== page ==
As anyone who’s visited this area knows, the driving (and especially motorcycle riding) is spectacular.  Going in the off-season and during the week makes it easy to avoid the crowds.  One of the most scenic roads is the Cherohala Skyway, which runs through some of the wildest areas of the southern Appalachians, from  Tellico Plains, TN to Robbinsville, NC.

This is a view out into the Citico Creek Wilderness Area, which is described on p. 158 of my book: Bug Out: The Complete Plan for Escaping a Catastrophic Disaster Before It’s Too Late.  A black bear encounter I had one dark night deep in the middle of this wilderness reminds me to choose campsites carefully and take all the precautions to keep a clean camp when in these mountains.  This a place where you can seriously disappear if you have a need to, especially if you don’t mind bushwhacking into the rhododendron thickets in the deep ravines along the drainages.

But as nice as the paved mountain roads like the Cherohala Skyway are, the KLR really comes into its own and proves its worth on the endless miles of gravel forest service roads that lead off the beaten path.

Exploring them leads to all kinds of great places, like this fantastic stream.  One thing these mountains are not short of is water, so carrying a lot of it is not necessary as long as you have a means to purify it.

It’s hard to leave a place like this and ride back home, but after this little escape I’m now planning a longer motorcycle trek out West to some of my favorite hang-outs there, like New Mexico’s Gila National Forest.  I have no doubt that the trusty KLR will get me there and back.

Bug-Out Survival

How to Build a Fire for Camping

Article by Jonsky Sicuna

The ability to build a fire is is essential because it can still be an invaluable source of heat and a method of signaling. It can also be used to cook in case something goes wrong with your camping stove or you forgot to bring one (which shouldn’t be the case if you use a camping checklist.) You have to be careful though because not every place allows the building of fires.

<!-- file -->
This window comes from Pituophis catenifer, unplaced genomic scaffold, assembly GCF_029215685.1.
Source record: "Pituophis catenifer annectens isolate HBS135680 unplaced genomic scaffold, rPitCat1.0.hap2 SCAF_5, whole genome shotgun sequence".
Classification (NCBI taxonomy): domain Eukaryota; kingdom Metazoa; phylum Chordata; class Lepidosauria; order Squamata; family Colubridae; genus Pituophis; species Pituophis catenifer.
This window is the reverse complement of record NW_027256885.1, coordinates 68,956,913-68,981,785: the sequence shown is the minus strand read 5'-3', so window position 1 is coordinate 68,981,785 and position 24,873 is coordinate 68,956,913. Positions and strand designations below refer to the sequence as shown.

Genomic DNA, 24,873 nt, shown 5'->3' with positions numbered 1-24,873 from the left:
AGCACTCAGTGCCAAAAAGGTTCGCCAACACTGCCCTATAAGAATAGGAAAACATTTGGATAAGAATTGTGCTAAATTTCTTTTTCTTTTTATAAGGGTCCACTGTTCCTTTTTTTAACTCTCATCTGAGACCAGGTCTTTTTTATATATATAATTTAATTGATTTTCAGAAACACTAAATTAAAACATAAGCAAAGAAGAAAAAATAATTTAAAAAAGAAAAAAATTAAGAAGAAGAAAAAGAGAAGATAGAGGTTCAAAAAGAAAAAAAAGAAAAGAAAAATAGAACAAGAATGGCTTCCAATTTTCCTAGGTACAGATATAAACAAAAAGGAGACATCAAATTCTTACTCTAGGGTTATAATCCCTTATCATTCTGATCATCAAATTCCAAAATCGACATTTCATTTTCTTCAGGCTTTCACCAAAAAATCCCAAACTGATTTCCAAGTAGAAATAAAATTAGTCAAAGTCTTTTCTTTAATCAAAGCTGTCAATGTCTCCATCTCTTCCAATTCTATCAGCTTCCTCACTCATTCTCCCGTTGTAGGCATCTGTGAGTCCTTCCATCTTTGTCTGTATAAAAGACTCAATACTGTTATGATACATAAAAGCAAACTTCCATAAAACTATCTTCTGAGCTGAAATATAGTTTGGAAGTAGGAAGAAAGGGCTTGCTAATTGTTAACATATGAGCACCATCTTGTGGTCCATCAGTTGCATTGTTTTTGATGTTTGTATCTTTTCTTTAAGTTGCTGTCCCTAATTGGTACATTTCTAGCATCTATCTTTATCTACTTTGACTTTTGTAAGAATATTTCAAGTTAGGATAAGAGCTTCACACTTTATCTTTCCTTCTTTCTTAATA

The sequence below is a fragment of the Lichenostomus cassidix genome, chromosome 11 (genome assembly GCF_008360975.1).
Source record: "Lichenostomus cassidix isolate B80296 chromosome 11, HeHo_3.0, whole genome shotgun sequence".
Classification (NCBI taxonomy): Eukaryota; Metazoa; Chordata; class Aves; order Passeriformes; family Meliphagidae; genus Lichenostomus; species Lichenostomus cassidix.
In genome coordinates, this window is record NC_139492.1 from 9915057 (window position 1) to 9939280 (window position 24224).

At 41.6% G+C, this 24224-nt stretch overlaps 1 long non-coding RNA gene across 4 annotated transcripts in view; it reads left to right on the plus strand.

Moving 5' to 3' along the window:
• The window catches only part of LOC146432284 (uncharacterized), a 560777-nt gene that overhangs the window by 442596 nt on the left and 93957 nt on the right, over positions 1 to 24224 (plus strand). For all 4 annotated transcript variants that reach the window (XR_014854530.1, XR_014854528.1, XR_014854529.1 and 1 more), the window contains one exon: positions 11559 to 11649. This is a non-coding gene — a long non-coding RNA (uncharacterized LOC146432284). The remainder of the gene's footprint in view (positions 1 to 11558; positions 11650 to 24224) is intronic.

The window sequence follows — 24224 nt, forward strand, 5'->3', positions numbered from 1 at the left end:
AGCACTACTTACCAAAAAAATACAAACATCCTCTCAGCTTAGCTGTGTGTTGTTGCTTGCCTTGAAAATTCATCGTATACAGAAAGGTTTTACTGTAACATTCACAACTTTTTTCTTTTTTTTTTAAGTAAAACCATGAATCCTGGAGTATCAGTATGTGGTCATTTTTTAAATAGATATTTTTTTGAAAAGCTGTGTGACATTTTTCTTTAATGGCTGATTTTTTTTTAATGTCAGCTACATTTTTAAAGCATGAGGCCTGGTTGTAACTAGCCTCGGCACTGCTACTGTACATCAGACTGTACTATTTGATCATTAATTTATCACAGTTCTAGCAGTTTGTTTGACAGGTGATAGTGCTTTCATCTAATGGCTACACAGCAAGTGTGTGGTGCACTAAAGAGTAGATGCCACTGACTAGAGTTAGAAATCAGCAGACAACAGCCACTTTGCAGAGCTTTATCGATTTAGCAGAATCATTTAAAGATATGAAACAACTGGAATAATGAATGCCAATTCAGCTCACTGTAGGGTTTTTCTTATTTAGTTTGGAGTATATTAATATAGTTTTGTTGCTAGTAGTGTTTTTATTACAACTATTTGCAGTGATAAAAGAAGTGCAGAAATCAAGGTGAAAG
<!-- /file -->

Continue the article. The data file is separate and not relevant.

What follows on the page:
To Build a Fire..

You need plenty of dry material like tinder, dead pine leaves, dry leaves, thick sticks or small branches. Use anything you can find that is dry. You also need to collect a lot of wood (especially if you plan to use the fire for a long time) and organize it according to size. You can look for dry wood inside of hollow tree stumps or close to the trunks of trees. Whittle away wet bark to find dry wood which can be shaved into tinder. Get as much tinder as possible.

Use an existing fire ring if you find one. If not, make a fire ring by first clearing up the ground of flammable debris or if you build a fire on a grassy area use your camping knife to cut out turf about a foot in diameter and set it aside to replace later when you’re finished with the fire. Try to find an area that is protected from the wind and surround the fire area with a ring of stones.

Next you place a pile of tinder (or any type of fire starter like paper, petroleum jelly, etc) in the center of the fire ring.

Then build a small teepee using small sticks about the size of a pencil. Start with a sticks that balance easily against each other (like a forked stick) to provide a stable frame for which other sticks can lean on.

If any of the sticks are slightly wet, it will be dried by the heat from the burning tinder before they catch fire. Place three medium sized stones around the outside of the stone which can be used to support your cooking pot. Don’t use stones collected from a river bed as they may have absorbed water which could cause the stones to explode when heated.

Sprinkle some more tinder or other flammable material like pieces of paper or pine needle on the outside to the teepee. Use pine pitch also if it is available as it will make a really good fire starter. Gradually add more sticks to the teepee and use larger sticks this time but ideally the sticks should not be bigger than your thumb. Remember to leave a space at one side so you can reach the tinder to light or add more if necessary.

Once this is all done you can reach into the teepee and light up the tinder. As the fire builds up, you can help by blowing into it. Add small pieces of twigs and sticks one piece at a time. You can add bigger sticks when the fire gets big enough. When the teepee has collapsed you can place the pot on the stones and start cooking.

About the Author

Jonsky is a writer for He recommends that you use camping stoves instead of building a fire for cooking to protect the environment. To keep warm during the night when you sleep, a down sleeping bag and a good tent is usually sufficient.

Use and distribution of this article is subject to our Publisher Guidelines
whereby the original author’s information and copyright must be included.

Jonsky is a writer for He recommends that you use camping stoves instead of building a fire for cooking to protect the environment. To keep warm during the night when you sleep, a down sleeping bag and a good tent is usually sufficient.

Use and distribution of this article is subject to our Publisher Guidelines
whereby the original author’s information and copyright must be included.